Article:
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10 March 2009

The lives of Aboriginal and Torres Strait Islander peoples were profoundly changed by the arrival of British colonists in 1788. The National Museum of Australia presents four powerful stories about Aboriginal resistance on the colonial frontier in a new display.

'This display tells the stories of the way some Aboriginal communities navigated the confusing the often dangerous time of the occupation of their countries by another people and culture.' said Jay Arthur, Curator with the National Museum's Aboriginal and Torres Strait Islander Program.

Descendants of some of the Indigenous Australians whose stories are represented in the display travelled from Queensland and the Northern Territory to Canberra to see the display and shared some of their ancestors' stories.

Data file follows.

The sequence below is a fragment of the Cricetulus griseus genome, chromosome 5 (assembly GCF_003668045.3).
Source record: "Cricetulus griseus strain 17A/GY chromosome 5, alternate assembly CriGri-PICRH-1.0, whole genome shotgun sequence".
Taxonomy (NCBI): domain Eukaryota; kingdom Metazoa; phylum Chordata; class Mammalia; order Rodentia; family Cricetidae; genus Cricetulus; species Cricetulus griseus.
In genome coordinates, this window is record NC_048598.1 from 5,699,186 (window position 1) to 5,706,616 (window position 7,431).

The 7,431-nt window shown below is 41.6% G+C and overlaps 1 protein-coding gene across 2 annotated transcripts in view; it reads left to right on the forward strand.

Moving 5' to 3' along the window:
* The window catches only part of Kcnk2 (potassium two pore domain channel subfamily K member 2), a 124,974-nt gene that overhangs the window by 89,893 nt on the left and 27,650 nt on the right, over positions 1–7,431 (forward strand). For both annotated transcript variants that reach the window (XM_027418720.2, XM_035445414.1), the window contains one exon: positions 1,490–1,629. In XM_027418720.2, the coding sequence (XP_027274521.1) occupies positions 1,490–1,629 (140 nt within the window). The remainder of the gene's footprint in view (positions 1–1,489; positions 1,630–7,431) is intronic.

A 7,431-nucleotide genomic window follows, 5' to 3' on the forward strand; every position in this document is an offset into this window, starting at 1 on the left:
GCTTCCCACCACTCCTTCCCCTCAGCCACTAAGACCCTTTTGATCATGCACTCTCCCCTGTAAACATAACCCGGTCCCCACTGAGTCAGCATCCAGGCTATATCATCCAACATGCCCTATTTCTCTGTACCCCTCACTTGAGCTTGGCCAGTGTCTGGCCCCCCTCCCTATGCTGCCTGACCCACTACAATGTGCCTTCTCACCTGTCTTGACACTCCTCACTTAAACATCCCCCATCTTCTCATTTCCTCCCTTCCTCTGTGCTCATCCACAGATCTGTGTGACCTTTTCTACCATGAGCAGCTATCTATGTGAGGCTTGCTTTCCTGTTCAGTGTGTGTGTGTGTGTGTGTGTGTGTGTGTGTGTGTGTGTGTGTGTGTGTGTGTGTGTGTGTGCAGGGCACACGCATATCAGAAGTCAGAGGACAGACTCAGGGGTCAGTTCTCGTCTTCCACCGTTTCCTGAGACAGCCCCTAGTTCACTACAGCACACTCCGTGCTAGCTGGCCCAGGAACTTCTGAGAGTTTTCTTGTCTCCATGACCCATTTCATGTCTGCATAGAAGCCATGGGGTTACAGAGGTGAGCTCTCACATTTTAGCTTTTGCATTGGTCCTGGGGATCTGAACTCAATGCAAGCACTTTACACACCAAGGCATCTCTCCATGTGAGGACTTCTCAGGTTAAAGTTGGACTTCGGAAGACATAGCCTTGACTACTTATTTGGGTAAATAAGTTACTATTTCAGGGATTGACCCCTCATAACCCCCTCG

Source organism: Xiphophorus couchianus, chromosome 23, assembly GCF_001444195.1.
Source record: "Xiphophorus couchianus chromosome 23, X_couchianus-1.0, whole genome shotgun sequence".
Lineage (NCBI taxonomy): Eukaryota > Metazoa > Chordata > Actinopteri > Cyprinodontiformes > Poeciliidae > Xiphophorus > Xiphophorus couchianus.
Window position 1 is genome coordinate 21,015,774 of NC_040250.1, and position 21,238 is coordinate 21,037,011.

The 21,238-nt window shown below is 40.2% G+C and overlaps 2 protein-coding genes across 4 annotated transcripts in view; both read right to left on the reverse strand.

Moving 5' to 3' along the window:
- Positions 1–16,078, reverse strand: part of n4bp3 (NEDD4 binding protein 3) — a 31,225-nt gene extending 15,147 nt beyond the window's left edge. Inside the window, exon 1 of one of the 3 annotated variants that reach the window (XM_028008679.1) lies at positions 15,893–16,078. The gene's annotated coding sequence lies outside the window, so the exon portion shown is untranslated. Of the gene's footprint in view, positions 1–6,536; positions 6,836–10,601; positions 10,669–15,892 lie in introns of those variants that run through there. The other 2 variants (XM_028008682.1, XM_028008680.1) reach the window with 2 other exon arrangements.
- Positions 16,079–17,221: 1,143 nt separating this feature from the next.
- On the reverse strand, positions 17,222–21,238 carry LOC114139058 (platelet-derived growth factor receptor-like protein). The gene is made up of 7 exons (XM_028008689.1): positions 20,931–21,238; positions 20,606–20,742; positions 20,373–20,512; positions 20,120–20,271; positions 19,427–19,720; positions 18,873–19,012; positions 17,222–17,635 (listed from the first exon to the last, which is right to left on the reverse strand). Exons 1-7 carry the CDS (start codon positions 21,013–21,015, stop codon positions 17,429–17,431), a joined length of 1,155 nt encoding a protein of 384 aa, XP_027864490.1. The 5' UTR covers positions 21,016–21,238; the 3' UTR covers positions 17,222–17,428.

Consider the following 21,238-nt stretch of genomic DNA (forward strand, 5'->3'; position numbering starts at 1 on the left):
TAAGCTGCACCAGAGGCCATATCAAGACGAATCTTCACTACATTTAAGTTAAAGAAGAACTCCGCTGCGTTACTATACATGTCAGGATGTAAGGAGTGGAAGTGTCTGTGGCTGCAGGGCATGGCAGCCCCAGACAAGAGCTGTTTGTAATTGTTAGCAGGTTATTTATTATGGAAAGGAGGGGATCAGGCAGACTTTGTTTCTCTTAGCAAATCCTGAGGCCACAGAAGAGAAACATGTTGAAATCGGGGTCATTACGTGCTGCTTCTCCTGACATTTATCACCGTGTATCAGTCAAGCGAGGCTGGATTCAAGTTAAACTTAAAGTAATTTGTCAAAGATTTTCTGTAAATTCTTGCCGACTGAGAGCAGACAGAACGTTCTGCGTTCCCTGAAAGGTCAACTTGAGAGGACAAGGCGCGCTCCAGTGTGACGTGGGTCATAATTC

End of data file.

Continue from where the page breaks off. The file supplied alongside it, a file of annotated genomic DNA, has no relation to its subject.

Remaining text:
Yagan (c.1795-1833) challenged the occupation of his land and was betrayed in death, after which his body was brutally decapitated, preserved and taken to England as a scientific curio. Fanny Balbuk (1840-1907), was renowned for protesting about the occupation of her traditional land and is admired in the Noongar community of Western Australia. Bilin Bilin (c. 1820-1901), a prominent leader of the Yugambeh people of south east Queensland is remembered by his community for his efforts to maintain culture and identity in the face of the British occupation of his country.

The display also tells the story of the 1928 Coniston Massacre, a violent and unjust series of events in central Australia in which over 60 Aboriginal people died. Memories of these events still resonate with Aboriginal people today. The Massacre provides one example of the violence which often accompanied the spread of colonial settlement in Australia.

Resistance Stories is on display in the Gallery of First Australians at the National Museum of Australia, for more information visit:

For interviews, images and more information please contact Caroline Vero on 02 6208 5338, 0438 620 710 or

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